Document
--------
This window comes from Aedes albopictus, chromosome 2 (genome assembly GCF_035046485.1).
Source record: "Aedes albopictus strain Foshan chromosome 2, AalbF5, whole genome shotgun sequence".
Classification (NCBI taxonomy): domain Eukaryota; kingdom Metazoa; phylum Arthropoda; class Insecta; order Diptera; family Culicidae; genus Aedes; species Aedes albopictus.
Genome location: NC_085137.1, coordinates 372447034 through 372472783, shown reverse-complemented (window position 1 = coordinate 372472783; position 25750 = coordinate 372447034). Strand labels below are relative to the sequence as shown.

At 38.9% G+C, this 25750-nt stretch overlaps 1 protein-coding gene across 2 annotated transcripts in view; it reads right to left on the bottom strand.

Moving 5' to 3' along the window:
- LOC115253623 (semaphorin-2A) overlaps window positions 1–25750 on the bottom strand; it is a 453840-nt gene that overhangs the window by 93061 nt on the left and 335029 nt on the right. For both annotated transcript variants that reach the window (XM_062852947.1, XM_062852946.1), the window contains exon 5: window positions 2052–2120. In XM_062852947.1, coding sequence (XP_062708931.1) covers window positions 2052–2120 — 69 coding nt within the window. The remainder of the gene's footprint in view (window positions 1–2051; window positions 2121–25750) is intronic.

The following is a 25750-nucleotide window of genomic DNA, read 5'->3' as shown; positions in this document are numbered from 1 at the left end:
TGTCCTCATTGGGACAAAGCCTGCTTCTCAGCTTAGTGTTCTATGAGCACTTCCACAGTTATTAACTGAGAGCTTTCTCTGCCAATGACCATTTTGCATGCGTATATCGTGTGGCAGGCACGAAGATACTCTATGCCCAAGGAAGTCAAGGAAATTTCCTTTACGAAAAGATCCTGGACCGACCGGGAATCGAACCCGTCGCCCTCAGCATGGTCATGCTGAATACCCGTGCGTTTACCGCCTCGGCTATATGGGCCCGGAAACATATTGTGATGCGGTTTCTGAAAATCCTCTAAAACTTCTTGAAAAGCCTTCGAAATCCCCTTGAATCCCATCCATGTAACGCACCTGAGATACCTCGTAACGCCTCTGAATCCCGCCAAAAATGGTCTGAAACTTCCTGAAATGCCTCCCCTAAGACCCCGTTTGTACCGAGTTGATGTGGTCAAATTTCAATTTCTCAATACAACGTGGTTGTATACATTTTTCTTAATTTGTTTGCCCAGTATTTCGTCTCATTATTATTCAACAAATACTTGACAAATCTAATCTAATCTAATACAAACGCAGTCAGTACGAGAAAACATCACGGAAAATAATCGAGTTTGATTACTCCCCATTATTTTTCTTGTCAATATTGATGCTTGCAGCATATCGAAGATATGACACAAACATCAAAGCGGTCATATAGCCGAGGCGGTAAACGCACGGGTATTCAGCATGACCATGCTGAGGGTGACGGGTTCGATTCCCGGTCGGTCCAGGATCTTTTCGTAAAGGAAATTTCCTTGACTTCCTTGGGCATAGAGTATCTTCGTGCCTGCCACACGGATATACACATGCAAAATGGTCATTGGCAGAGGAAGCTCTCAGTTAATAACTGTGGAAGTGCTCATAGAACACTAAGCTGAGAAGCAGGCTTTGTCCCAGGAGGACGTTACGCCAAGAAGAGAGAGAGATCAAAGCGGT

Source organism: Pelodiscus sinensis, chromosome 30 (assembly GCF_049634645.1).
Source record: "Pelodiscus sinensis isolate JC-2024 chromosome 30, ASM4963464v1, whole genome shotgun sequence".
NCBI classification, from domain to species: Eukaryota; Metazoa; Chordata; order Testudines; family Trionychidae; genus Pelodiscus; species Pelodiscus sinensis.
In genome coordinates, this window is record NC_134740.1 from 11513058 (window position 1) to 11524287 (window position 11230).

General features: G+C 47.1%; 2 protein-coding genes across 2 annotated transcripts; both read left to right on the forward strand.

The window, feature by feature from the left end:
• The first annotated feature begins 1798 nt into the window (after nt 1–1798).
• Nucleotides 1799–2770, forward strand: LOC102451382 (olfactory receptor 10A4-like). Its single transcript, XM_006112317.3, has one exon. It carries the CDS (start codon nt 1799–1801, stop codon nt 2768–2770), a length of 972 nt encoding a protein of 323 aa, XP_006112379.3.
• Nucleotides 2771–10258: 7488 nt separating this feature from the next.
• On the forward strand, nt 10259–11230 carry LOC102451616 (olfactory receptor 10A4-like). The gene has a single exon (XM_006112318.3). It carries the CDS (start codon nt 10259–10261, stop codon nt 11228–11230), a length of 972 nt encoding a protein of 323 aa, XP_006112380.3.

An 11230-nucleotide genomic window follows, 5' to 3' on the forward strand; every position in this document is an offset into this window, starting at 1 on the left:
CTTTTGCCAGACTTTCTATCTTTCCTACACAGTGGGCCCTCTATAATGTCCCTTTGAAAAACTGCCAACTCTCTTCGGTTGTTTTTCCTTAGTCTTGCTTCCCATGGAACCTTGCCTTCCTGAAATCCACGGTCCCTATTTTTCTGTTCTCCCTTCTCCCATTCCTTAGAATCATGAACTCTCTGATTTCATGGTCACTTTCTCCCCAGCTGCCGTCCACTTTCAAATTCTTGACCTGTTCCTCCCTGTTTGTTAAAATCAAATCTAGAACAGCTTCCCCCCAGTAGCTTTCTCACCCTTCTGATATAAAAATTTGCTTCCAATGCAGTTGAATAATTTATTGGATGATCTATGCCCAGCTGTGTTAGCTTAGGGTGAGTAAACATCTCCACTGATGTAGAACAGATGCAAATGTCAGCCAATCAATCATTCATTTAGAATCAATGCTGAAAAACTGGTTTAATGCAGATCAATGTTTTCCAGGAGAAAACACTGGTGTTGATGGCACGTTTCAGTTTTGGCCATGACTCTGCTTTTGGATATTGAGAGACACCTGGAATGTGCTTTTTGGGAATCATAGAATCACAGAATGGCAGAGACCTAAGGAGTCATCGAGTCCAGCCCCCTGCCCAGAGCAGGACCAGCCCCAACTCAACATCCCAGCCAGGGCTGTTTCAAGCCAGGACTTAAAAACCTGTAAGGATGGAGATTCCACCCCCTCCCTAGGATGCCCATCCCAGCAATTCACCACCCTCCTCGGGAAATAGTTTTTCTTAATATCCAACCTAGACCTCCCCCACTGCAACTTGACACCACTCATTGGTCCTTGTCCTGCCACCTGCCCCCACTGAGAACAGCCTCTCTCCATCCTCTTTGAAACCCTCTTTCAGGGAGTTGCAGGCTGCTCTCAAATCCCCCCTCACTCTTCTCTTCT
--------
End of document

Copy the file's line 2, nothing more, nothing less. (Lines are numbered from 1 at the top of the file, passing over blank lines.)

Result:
Source record: "Aedes albopictus strain Foshan chromosome 2, AalbF5, whole genome shotgun sequence".